For the first function, we have defined a dictionary as the_symbols and iterate through the items in the given data using the for-loop and insert them into the dictionary. We have also used the if-else conditional statement to check if the data contains some element or not and perform the operation accordingly.

For the second function, we have defined another dictionary as the_codes. Within the function, we have assigned a variable storing the Huffman code for the current node and used the if conditional statements to add the nodes at the left and right with the current node and return the symbols encoding.

For the last function, we have created an empty array. We have then used the for-loop iterating through the characters in the data and append() function to add data to the array. We have then used the join() function to join the elements from the array to the string and returned the string.

Moreover, we will also define another function as TotalGain, which accepts the initial data and the dictionary coming from CalculateCode, holding the symbols and their codes together. That function will help us calculate the difference between the size of a bit of compressed and non-compressed data.

Let us consider the following snippet of code demonstrating the same:



In the above snippet of code, we have defined the function. We calculated the total bit space to store the data before compression. We have then defined a variable to store the bit space size after data compression and assigned it to zero. We have then iterated through the keys from the dictionary from the CalculateCode function and counted their occurrences. We have then calculated the bit space that requires to store the data after compression.

We will use the HuffmanEncoding function, which accepts only the data as an argument and returns the resulting encoding and the total gain using all the above-described functions.

Let us understand the same using the following snippet of code:



In the above snippet of code, we used the data argument, calculated the probability of symbols using the CalculateProbability function, and stored the resulting data in a variable. We have then extracted the symbols (keys) and probabilities (values) and printed them for the users. We have then defined an array as the_nodes and converted the symbols and probabilities into the nodes of the Huffman tree. We have used the for-loop iterating through the symbols and appending them to the array. We have also used the while loop in order to sort the nodes in ascending order based on their probabilities. We selected the two smallest nodes and combined them to create a new node. We removed the smallest nodes from the array and added the new node to it. We have then used the CalculateCodes function to calculate the code for the Huffman encoding and print the symbols with codes for the users. We have also used the TotalGain function, providing the required parameters to calculate the difference between the bit space of compressed and non-compressed data. At last, we have printed the result and returned the encodedOutput and the zeroth index of the array.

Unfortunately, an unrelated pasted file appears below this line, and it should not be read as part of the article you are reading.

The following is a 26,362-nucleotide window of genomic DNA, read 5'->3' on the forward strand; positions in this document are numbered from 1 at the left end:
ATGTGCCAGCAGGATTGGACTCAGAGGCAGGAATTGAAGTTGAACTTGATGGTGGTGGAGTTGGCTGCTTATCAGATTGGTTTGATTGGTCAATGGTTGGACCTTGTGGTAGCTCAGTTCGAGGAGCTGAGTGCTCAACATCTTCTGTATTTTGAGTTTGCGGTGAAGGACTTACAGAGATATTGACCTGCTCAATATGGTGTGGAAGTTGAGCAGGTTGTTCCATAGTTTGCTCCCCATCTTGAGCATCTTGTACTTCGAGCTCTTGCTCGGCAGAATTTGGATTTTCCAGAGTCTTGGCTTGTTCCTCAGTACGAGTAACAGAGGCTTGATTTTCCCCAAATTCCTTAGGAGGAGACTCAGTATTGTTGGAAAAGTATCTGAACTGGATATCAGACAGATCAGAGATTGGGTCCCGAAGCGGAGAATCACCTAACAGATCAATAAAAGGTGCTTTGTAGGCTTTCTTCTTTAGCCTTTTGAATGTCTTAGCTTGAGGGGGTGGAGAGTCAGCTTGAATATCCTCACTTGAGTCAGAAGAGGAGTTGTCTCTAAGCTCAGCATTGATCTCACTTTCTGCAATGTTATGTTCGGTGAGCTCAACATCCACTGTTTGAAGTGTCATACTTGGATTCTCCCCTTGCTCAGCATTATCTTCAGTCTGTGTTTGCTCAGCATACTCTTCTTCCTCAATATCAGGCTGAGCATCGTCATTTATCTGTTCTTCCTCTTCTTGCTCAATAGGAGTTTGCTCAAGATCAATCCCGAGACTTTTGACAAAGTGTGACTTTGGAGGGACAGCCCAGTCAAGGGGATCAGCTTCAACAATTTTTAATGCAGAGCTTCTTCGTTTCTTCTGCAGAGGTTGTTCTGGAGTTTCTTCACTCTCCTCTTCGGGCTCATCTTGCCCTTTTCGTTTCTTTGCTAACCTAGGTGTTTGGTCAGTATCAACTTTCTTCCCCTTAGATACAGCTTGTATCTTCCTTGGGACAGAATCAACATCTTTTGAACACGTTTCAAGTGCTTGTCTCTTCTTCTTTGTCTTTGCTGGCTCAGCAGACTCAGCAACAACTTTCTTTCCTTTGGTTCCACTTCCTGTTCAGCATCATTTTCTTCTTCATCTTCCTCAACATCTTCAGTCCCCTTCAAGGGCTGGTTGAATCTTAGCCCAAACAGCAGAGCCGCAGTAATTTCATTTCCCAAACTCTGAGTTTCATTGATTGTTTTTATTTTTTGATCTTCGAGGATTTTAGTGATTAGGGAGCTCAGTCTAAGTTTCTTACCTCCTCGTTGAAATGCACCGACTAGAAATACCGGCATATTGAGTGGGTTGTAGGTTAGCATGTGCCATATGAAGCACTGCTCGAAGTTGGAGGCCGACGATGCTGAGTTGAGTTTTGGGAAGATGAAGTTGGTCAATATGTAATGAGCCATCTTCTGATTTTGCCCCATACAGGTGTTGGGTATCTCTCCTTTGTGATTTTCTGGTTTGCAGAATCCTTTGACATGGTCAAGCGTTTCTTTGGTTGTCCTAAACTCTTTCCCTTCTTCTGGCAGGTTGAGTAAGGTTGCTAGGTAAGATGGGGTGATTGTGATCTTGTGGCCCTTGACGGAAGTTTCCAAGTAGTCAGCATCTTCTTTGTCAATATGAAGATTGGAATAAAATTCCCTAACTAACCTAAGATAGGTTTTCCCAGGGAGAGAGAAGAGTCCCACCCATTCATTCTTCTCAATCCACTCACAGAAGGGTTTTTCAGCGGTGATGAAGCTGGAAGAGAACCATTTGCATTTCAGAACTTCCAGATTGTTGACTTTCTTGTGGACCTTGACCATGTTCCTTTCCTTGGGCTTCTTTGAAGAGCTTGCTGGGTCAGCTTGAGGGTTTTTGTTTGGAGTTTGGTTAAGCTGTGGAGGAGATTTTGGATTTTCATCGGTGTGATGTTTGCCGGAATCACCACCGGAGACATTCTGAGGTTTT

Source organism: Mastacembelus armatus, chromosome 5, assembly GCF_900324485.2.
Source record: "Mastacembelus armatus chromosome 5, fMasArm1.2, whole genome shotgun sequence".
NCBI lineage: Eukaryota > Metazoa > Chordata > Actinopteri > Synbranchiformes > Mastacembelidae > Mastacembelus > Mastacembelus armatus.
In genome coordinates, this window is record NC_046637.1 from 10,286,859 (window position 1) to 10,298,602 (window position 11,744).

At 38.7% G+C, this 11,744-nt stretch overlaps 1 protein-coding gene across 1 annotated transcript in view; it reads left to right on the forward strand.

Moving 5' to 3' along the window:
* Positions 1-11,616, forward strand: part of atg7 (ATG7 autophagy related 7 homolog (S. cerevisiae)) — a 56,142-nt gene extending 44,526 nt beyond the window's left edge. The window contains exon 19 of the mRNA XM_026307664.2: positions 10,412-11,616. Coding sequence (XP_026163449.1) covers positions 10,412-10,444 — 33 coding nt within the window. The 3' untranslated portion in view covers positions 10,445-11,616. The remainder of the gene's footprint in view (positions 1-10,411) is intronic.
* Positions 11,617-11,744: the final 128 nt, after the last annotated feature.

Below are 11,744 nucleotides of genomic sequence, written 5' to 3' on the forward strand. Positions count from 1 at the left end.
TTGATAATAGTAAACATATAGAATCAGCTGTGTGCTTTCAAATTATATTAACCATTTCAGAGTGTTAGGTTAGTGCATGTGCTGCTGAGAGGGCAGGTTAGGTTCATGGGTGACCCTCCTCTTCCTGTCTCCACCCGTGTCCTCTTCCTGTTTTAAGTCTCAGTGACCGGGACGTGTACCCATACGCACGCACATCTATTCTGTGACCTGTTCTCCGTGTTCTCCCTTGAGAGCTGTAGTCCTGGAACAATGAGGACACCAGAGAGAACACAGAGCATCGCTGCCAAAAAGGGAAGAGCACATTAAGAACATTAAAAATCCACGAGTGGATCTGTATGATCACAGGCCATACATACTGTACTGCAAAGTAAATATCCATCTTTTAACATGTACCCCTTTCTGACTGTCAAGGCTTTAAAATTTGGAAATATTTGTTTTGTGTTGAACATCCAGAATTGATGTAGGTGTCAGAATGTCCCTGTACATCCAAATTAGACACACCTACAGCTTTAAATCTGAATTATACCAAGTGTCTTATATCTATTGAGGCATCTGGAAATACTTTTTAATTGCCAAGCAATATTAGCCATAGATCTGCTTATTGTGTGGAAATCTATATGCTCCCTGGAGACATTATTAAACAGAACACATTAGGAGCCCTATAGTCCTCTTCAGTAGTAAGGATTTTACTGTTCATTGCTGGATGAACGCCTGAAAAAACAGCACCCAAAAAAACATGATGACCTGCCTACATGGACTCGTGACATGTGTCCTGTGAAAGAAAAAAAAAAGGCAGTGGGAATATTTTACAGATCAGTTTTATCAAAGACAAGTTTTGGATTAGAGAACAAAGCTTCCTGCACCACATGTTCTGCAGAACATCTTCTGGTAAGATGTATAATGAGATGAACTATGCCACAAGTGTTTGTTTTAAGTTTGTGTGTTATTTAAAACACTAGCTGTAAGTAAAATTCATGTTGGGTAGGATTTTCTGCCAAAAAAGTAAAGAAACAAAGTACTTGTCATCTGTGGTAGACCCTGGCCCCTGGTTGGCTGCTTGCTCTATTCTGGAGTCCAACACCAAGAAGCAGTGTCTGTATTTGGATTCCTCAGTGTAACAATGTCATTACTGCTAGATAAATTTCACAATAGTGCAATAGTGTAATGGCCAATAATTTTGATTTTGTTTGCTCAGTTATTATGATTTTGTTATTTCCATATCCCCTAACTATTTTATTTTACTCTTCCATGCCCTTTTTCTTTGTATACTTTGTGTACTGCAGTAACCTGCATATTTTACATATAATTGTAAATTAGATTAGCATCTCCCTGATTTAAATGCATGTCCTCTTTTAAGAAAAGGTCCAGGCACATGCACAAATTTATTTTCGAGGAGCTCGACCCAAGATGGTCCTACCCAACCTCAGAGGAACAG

Now, we will define a function in order to decode Huffman Encoded data for obtaining the initial, uncompressed data again which is quite a simple process.

Let us consider the following snippet of code demonstrating the process of decoding Huffman Encoded data.



In the above snippet of code, we have defined a function as HuffmanDecoding that accepts two parameters as encodedData and huffmanTree. We have then assigned the huffmanTree variable to another variable. We have also defined an empty array as decodedOutput. We have then used the for-loop to iterate through the elements in the encoded data. Within the loop, we have used the if-elif-else conditional statement and try-exception method in order to decode the encoded data and append each decoded element to generate a decoded output. At last, we have created a string and returned the string for the users.

Now, let us initialize the string data and print the results.



In the above snippet of code, we have defined string data and printed it for the users. We passed this data to the HuffmanEncoding function and stored the values in encoding and the_tree variables. We have then printed the Encoded result for the users. At last, we have passed the encoded data to the HuffmanDecoding function and printed the decoded string.

Let us now see the complete project before its execution.

The Complete Project Code

Let us see the complete Python project code of the Huffman coding.



symbols:  dict_keys(['A', 'B', 'C', 'D', 'E'])
probabilities:  dict_values([7, 2, 6, 3, 9])
symbols with codes {'E': '00', 'A': '01', 'C': '10', 'D': '110', 'B': '111'}
Space usage before compression (in bits): 216
Space usage after compression (in bits): 59
Encoded output 01010101010101111111101010101010110110110000000000000000000

Youtube For Videos Join Our Youtube Channel: Join Now


Help Others, Please Share

facebook twitter pinterest

Learn Latest Tutorials


Trending Technologies

B.Tech / MCA